Film Review: Take Me Home Tonight

Take Me Home Tonight is a loving homage to eighties teen films. It may not be the smartest or funniest films of the year so far, but it is definitely one of the cutest.

It’s the late 1980s and MIT graduate Matt Franklin is having a life crisis, having given up a well-paid job to work in a video store. When he finds out his high school crush Tori is back in town and attending a Labor Day party that evening. Along with his twin sister Wendy and his recently-fired best friend Barry, Matt attends the party hoping to win the affections of the girl of his dreams…

Take Me Home Tonight is an unpretentious movie that keeps its intentions simple. The movie should be funnier given that it is a comedy. Whilst there is humour to be found, some of the jokes do fall flat. Nevertheless, Take Me Home Tonight works because the central character is lovable and the romantic angle is well executed.

Matt Franklin is given surprising depth, considering the superficial nature of the film. The protagonist is endearing, yet at times frustrating. Matt’s lack of confidence is underscored throughout the movie; some of his exchanges with Tori are truly cringeworthy. Due to this shyness, the film provides the audience with a hero they can really root for. There is a genuine hope that the flawed but affable Matt will get the girl.

Take Me Home Tonight was made a few years ago; it is surprising that it took so long to get released. Perhaps the film was buoyed by the success of last year’s Hot Tub Time Machine, which offered a similar style of 80s nostalgia. Although there are fewer in-jokes, Take Me Home Tonight is an unapologetic homage to teen movies of this decade. The importance of the one social event harks back to films such as Pretty in Pink and Say Anything. The action takes place over the course of a day, reminiscent of others from the John Hughes oeuvre that feature a similarly short time frame, Some Kind of Wonderful and The Breakfast Club for example.

Topher Grace really carries the film with his very genuine portrayal as Matt. Elsewhere, Dan Fogler is makes a fun comedy sidekick as Barry, while Teresa Palmer fulfils her limited brief well as beauty Tori. Anna Faris is slightly less convincing as Cambridge hopeful Wendy.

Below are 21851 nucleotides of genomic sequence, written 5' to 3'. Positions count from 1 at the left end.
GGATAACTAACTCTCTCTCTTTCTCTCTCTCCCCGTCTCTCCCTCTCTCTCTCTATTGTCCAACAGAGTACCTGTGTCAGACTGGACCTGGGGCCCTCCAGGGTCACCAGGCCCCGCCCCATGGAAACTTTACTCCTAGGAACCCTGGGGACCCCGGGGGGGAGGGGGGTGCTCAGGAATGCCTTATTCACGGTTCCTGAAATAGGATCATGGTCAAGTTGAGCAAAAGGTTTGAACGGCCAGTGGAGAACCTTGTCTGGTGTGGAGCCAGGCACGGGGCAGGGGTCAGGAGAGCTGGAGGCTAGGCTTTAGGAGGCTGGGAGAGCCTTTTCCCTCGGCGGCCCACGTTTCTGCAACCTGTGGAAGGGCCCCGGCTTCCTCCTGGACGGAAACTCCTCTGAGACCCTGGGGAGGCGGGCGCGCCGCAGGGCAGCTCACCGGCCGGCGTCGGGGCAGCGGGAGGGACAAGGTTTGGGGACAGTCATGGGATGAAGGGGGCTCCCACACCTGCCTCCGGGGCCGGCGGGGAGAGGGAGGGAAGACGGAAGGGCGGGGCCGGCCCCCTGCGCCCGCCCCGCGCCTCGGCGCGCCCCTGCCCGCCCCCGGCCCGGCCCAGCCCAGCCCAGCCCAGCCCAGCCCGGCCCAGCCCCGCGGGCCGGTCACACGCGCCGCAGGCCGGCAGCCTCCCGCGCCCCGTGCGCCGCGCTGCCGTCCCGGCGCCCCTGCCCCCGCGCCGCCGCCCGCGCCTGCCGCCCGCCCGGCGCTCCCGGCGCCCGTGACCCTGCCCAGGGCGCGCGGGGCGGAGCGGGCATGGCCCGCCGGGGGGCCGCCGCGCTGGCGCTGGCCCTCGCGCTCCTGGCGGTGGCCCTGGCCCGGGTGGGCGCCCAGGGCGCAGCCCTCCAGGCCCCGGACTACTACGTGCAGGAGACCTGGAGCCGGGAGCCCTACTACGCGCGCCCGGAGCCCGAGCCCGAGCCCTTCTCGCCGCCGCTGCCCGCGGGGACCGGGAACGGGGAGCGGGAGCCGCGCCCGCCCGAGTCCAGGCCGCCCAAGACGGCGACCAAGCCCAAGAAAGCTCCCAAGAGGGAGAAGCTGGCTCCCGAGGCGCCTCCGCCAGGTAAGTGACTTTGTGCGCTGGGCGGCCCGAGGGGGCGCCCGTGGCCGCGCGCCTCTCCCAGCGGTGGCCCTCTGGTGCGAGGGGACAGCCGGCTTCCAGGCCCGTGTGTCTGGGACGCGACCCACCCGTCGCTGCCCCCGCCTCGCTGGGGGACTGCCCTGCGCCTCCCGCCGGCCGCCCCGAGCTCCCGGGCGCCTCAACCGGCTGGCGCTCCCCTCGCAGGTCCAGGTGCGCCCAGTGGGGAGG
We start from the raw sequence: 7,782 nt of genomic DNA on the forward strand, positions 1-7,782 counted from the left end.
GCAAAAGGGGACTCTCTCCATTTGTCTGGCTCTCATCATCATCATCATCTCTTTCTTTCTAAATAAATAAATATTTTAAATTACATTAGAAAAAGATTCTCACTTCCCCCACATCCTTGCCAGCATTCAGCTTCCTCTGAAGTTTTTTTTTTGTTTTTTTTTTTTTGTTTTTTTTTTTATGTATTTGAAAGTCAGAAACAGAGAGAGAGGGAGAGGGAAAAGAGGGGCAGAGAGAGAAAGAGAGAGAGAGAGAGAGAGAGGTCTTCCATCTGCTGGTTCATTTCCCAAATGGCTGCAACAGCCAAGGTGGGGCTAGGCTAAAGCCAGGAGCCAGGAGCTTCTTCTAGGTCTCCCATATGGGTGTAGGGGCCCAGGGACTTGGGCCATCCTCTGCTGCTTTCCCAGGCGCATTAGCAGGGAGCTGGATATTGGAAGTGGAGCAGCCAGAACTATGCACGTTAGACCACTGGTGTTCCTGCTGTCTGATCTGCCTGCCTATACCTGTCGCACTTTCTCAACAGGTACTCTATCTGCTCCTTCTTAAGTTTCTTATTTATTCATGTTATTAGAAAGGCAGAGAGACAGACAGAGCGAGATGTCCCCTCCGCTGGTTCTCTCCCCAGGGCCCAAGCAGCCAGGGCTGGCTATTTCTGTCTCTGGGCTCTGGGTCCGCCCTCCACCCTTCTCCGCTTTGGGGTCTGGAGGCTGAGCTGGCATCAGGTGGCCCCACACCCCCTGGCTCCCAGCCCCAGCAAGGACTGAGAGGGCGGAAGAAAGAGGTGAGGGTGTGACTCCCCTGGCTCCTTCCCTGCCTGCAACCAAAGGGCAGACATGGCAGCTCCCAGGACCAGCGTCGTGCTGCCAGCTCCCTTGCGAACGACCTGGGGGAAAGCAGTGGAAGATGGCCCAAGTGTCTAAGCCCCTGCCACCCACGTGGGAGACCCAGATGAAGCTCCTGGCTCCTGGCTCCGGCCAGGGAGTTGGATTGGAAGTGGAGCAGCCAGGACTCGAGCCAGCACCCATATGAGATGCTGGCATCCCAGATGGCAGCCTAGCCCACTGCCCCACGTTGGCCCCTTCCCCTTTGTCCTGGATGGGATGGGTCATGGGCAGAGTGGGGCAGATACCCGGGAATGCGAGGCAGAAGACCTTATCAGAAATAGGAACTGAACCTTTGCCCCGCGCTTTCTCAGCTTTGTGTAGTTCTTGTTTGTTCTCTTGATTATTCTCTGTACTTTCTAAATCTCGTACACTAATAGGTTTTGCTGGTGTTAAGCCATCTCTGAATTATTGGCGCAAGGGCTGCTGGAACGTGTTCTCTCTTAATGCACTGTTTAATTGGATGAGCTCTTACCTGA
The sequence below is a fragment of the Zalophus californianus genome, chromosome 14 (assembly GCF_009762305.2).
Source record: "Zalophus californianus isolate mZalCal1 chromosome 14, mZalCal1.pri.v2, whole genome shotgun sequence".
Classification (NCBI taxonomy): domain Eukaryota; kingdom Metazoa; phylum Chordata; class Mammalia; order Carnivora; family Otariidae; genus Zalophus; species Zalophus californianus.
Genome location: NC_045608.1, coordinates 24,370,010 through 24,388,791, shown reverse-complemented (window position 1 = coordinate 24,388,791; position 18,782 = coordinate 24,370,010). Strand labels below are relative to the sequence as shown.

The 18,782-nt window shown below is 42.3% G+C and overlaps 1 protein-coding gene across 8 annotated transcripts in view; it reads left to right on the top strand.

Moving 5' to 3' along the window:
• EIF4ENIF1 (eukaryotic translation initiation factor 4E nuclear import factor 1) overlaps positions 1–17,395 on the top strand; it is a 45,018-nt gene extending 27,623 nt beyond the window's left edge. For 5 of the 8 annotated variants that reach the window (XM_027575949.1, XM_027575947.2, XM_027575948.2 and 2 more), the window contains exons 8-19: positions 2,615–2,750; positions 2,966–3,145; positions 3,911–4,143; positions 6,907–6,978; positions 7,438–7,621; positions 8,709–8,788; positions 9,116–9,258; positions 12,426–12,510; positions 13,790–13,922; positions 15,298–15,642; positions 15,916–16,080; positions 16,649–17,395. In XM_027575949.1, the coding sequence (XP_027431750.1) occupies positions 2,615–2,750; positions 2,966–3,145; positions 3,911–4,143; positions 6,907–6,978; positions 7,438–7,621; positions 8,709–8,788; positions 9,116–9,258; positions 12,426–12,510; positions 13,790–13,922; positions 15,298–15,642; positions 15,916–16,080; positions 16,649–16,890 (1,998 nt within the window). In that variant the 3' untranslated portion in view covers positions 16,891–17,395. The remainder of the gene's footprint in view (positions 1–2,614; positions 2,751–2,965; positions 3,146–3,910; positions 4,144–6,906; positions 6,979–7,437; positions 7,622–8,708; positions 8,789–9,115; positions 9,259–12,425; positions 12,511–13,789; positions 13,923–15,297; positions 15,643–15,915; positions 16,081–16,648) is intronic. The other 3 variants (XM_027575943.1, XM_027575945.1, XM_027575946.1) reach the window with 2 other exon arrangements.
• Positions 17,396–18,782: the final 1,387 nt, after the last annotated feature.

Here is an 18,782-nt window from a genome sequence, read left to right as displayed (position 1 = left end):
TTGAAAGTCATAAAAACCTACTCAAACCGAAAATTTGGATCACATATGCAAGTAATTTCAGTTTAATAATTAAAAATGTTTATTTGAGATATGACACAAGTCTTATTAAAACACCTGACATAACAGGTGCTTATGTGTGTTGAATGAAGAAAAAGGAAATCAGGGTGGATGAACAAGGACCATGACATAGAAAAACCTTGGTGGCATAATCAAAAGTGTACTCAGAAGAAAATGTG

With its fantastic (and seemingly non-stop) soundtrack of eighties tunes, Take Me Home Tonight is a film for those who revel in nostalgia. It’s almost a film that wonders what has happened to all those John Hughes characters after high school. Not an amazing film, nonetheless Take Me Home Tonight should serve its audience well.

Film Review: Yogi Bear

An inoffensive live-action feature of the beloved Hanna-Barbera cartoon, Yogi Bear is sure to satisfy the young audience it is intended for. Older cinemagoers would be wise to view it as the harmless fluff it is.

Jellystone Park is due to celebrate its 100th anniversary, but Yogi Bear and his sidekick Boo Boo are more interested in stealing picnic baskets, as usual. When Mayor Brown threatens to close Jellystone, Ranger Smith enlists the help of Yogi and Boo Boo, as well as zoologist Rachel…

The premise of Yogi Bear is fairly standard; most of what occurs is predictable family movie fare. Nevertheless, the pacing is good, and with a sprightly running time of eighty minutes, the film is just the ticket. Although there are some very apparent messages, the tone of the film never becomes heavy.

Much of the humour will appeal to younger audience members, although there are some jokes that have a wider appeal. Yogi Bear does not seem to have the emphasis on entertaining adults as well as children, unlike Toy Story 3 or Megamind, for example. Notwithstanding, the light entertainment the film offers is certainly watchable for an older audience, even though is more amusing than hilarious. Furthermore, Yogi Bear makes references to 2001: A Space Odyssey and Superman, which are probably lost on younger viewers.

At its heart, Yogi Bear is unequivocal in the messages it sends. Characters are predominantly painted in contrasting colours. Mayor Brown is greedy and not enterprising, while Ranger Smith is honest and endearing. Yogi Bear promotes environmentalism over capitalism; unabashedly depicting those in power as corrupt, and elevating green issues above financial gain. However, Yogi Bear does not appear overly political in this endeavour; rather the film provides young viewers with a strong moral to the story.

The CGI effects used to create Yogi and Boo-Boo look decent in 3D. The characters are very detailed, particularly in the contours of their fur. Although the two appear natural in their surroundings, at some points it is clear that the actors are performing with green screen. The 3D is employed with gimmicky effect, functioning in much the same way as its use in The Final Destination or My Bloody Valentine.

Dan Aykroyd and Justin Timberlake sound appropriate as Yogi and Boo Boo. Nonetheless, they are parts that could have been given to any unknown voice actors; it is unclear what they bring to a feature such as Yogi Bear. Anna Faris brings her usual quirkiness as Rachel, while Tom Cavanagh is uninspired as Ranger Smith.

Yogi Bear is an entertaining film, but one that clearly has young children in mind. Although it is unlikely to be classed as one of the year’s best films, it is nevertheless an enjoyable eighty-minute watch.